Your online identity is how you present yourself on the Internet. In the real world, the law generally encourages us to use our real names.
I, for instance, am Allison Figus in the real world. Right now, I'm also Allison Figus online. That is a valid way to use your online identity.
You could also use a screenname. You could make up a semi-unique identifier such as carrottop and use that online instead of your real name.
What is not valid is pretending to be some other real person on the internet. That is Cat-Phishing. It's not very cool. It just hurts a lot of people.
Websites that let you make an account will generally have you create a unique online identity. You'll be asked to come up with an identifier, but it won't always be called that. Most commonly, I see websites calling this your username. Sometimes, you'll be forced to use your email address as the identifier. Other times, it will just be an option.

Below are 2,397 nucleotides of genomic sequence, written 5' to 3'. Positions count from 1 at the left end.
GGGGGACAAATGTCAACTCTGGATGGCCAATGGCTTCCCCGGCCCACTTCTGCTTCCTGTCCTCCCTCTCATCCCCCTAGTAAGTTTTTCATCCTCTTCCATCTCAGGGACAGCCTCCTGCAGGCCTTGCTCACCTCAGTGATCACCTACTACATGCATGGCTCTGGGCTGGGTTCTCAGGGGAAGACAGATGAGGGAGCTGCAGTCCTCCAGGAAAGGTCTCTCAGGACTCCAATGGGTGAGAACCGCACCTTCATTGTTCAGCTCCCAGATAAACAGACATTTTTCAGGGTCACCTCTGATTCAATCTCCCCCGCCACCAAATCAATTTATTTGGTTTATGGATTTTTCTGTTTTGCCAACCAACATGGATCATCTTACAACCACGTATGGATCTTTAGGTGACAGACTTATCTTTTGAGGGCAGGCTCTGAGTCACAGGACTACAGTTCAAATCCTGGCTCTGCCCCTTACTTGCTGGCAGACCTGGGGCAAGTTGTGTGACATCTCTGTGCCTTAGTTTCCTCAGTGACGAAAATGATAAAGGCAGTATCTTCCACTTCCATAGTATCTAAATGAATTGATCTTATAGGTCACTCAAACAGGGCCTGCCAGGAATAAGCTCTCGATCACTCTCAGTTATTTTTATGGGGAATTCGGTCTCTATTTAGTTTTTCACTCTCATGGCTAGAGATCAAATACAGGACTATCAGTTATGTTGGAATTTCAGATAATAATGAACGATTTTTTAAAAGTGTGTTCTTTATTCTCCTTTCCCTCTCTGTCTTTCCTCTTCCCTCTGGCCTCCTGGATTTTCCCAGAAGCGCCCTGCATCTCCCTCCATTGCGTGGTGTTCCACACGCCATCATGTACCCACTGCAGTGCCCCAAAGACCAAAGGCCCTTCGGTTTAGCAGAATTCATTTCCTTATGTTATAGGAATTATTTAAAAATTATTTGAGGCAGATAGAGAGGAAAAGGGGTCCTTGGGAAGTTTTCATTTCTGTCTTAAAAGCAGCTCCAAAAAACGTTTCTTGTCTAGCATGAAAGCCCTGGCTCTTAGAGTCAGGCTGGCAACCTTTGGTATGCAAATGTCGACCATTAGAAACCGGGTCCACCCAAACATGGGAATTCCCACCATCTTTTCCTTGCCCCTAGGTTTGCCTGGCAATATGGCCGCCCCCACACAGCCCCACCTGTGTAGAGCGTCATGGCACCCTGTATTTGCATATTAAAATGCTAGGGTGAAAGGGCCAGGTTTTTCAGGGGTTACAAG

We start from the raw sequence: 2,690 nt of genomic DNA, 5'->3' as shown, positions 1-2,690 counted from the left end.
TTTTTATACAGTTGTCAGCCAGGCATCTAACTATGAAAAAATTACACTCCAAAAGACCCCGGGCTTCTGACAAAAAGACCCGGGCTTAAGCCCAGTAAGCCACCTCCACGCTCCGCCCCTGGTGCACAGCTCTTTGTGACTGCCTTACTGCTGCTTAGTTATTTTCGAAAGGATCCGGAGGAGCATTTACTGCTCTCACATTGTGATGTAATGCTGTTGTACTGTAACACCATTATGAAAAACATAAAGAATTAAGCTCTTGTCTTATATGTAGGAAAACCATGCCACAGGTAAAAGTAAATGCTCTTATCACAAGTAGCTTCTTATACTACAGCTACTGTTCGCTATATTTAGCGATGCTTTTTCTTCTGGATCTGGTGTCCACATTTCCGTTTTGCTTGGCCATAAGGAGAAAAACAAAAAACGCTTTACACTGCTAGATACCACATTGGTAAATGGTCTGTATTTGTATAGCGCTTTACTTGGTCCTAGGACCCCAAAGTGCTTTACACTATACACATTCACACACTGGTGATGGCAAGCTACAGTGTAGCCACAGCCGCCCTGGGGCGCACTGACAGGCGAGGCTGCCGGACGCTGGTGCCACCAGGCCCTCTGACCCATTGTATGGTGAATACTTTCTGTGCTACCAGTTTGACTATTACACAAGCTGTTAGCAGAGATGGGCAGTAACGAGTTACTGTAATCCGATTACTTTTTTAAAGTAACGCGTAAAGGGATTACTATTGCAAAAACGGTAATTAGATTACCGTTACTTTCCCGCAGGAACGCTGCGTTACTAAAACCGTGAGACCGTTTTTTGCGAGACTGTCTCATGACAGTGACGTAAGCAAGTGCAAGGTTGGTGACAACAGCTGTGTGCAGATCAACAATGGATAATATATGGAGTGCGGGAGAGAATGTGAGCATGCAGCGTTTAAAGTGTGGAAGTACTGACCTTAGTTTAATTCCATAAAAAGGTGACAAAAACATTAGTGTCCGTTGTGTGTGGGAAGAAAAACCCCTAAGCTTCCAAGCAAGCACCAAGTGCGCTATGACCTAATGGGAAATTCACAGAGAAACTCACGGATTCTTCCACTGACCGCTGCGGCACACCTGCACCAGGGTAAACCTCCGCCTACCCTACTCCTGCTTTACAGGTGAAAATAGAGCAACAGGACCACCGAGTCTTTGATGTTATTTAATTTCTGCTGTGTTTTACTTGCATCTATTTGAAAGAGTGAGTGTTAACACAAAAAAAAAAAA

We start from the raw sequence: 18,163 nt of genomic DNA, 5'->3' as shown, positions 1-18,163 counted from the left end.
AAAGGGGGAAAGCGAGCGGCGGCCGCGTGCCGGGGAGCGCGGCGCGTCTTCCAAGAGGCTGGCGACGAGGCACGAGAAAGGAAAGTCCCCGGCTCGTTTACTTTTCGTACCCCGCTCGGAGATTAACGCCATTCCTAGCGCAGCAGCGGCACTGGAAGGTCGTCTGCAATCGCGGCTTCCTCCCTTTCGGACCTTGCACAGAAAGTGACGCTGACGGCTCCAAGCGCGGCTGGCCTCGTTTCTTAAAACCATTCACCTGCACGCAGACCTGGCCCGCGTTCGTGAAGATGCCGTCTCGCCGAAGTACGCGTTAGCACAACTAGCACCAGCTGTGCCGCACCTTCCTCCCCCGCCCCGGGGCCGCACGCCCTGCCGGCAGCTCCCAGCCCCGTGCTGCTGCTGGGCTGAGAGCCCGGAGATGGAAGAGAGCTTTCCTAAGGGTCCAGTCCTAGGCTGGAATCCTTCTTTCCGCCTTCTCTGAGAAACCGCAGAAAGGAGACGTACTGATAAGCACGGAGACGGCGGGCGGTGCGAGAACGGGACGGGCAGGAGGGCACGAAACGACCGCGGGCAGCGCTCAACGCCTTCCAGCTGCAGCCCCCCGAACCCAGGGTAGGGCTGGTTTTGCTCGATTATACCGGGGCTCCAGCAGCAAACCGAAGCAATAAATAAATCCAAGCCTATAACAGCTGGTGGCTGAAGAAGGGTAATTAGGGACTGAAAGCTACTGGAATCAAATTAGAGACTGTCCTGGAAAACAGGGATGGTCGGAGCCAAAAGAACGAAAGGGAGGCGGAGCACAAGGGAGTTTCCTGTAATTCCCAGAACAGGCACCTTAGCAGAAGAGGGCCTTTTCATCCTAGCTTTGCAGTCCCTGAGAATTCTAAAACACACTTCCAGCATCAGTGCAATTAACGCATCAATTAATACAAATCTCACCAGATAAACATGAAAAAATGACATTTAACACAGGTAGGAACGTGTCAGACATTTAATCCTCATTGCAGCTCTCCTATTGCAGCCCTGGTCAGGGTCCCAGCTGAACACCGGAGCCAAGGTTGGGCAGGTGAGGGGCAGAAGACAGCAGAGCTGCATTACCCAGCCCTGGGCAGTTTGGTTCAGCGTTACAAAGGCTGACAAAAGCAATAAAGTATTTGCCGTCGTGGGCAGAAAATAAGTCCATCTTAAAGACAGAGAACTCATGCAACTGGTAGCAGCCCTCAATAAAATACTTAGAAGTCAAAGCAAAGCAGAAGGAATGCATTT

2. Theory: The Uniqueness of Identity
Your username must be unique to a given website.
Website domain names are unique.
The combination of domain-name:username is a unique identity for you on the web.
I see you wily students out there raising your hands already:
What if a domain hosts multiple web apps?
Well, that is a good point. Some domains do that. It's a PITA to administrate on the back end. When I've worked on systems like that, we generally had a Common Identity Store.
So, in good practice, even when a domain hosts multiple web apps, each user will only have a single identity across all apps on the domain.
3. Identity Management Systems
If you want to sound formal when you talk about how you store your usernames and passwords, call it an Identity Management System.
Identity Management Systems can be quite informal or quite sophisticated.
3.1 The Minimalist Approach
The bare minimum for an Identity Management System should be a well-designed database:
Strong Passwords for Administrators
Unique Administrator Identities for each Administrator
A Well-Salted Password Field
3.2 The Powerful Pre-Packaged Approach
Sometimes, you want to go complex but you want it to be simple. There are always great pre-packaged solutions out there.